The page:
Osh Installation

To use osh locally, follow the instructions for Local Installation. Once osh is installed locally, you can install to all nodes of a cluster by following the instructions for Installation to a Cluster.

Local Installation

In order to run osh, you need:
Follow these steps to install osh. You must su to root before performing these steps: Once installation is complete, you can delete the installation directory you created and everything in it.

Test that installation succeeded by running a simple osh command, e.g.

    zack$ osh gen 3 $

Installation to a Cluster

Before you can use the remote execution capabilities of osh, you must ensure that osh is installed on the target cluster.

Configure cluster in .oshrc: Suppose that you want to configure a cluster named fred containing these nodes:
osh configuration is specified in ~/.oshrc. Create this file if necessary and make sure it contains these lines:
from osh.config import *

osh.remote.fred.user = 'root'
osh.remote.fred.hosts = {
    '101': '',
    '102': '',
    '103': '',
This says that fred will be accessed as root (via ssh), and specifies the IP addresses of the cluster's nodes. (See
Configuring osh for more details.)

Check connectivity over ssh: Access to a cluster is done over ssh. You must configure an ssh agent so that access via root does not prompt for a password or generate any diagnostic messages. For example, to check connectivity to cluster fred:

    zack$ osh @fred [ testssh ] $
    '101' stderr: Warning: Permanently added 'localhost' (RSA) to the list of known hosts.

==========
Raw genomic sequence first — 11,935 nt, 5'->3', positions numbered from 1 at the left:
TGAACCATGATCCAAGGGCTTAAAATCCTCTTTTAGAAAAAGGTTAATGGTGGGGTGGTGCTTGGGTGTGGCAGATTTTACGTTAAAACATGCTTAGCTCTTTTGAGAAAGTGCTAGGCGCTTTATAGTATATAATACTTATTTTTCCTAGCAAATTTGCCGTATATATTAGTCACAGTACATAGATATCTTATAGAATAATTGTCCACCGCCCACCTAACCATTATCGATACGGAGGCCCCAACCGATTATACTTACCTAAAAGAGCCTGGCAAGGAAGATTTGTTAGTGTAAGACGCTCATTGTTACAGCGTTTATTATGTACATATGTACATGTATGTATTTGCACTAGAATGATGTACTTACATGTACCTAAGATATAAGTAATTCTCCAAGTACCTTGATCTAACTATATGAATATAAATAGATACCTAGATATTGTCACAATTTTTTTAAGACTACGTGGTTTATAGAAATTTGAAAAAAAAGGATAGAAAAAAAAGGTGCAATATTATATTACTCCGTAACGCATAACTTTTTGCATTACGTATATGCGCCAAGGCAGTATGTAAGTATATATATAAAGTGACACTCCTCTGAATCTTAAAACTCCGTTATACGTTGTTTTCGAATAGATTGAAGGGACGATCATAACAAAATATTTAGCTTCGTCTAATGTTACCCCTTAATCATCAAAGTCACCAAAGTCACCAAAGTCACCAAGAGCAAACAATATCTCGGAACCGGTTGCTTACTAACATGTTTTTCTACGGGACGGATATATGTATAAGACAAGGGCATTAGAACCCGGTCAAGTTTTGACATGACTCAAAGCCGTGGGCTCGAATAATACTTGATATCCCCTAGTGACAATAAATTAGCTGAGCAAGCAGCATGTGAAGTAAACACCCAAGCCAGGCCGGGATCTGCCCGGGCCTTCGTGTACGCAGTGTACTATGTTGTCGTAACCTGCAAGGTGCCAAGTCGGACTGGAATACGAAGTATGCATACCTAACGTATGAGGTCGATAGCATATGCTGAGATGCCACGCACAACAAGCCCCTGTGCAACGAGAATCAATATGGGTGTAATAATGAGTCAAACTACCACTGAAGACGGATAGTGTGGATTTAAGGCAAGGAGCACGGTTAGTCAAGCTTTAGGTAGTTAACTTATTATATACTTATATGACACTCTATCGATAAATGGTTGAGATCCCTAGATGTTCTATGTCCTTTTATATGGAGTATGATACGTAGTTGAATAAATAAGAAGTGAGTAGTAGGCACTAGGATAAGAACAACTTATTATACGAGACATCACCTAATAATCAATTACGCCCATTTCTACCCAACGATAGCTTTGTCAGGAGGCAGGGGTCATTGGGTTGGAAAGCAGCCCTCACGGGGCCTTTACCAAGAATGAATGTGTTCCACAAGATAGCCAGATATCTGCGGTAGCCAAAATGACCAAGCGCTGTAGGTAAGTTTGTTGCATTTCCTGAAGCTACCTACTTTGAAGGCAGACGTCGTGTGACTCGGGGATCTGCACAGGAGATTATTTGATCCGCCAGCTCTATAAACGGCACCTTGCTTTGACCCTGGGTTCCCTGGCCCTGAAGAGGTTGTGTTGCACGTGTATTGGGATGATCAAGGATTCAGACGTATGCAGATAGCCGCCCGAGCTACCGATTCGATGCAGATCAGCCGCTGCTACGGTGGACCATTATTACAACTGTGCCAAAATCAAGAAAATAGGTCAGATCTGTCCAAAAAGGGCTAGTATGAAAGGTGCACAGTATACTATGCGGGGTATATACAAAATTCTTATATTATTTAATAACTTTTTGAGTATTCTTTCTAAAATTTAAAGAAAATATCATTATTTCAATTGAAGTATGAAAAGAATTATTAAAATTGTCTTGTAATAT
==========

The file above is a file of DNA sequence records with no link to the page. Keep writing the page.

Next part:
'101' stdout: hello
    '102' stderr: Warning: Permanently added 'localhost' (RSA) to the list of known hosts.
    '102' stdout: hello
    '103' stderr: Warning: Permanently added 'localhost' (RSA) to the list of known hosts.
    '103' stdout: hello
Each node of cluster fred was tested, and because it was the first ssh session to each node, a warning was printed on stderr. The test command used by testssh is echo hello, and that output is reported also. The next run of testssh does not have any output on stderr because the nodes are now registered in ~/.ssh/known_hosts:
    zack$ osh @fred [ testssh ] $
    '101' stdout: hello
    '102' stdout: hello
    '103' stdout: hello
osh is now ready to install to the cluster.

Install to cluster: To install osh on cluster fred run this command:

    zack$ osh @fred [ installosh ]
This must be run from a shell capable of running curses, (e.g. not an Emacs shell). You will see a table showing installation progress for each node.

Check success: Once installation is complete, you can run remote osh commands. For example, this command will report the osh version on each node:

    zack$ osh @fred [ version ] $
    ('101', '1.0.2')
    ('102', '1.0.2')
    ('103', '1.0.2')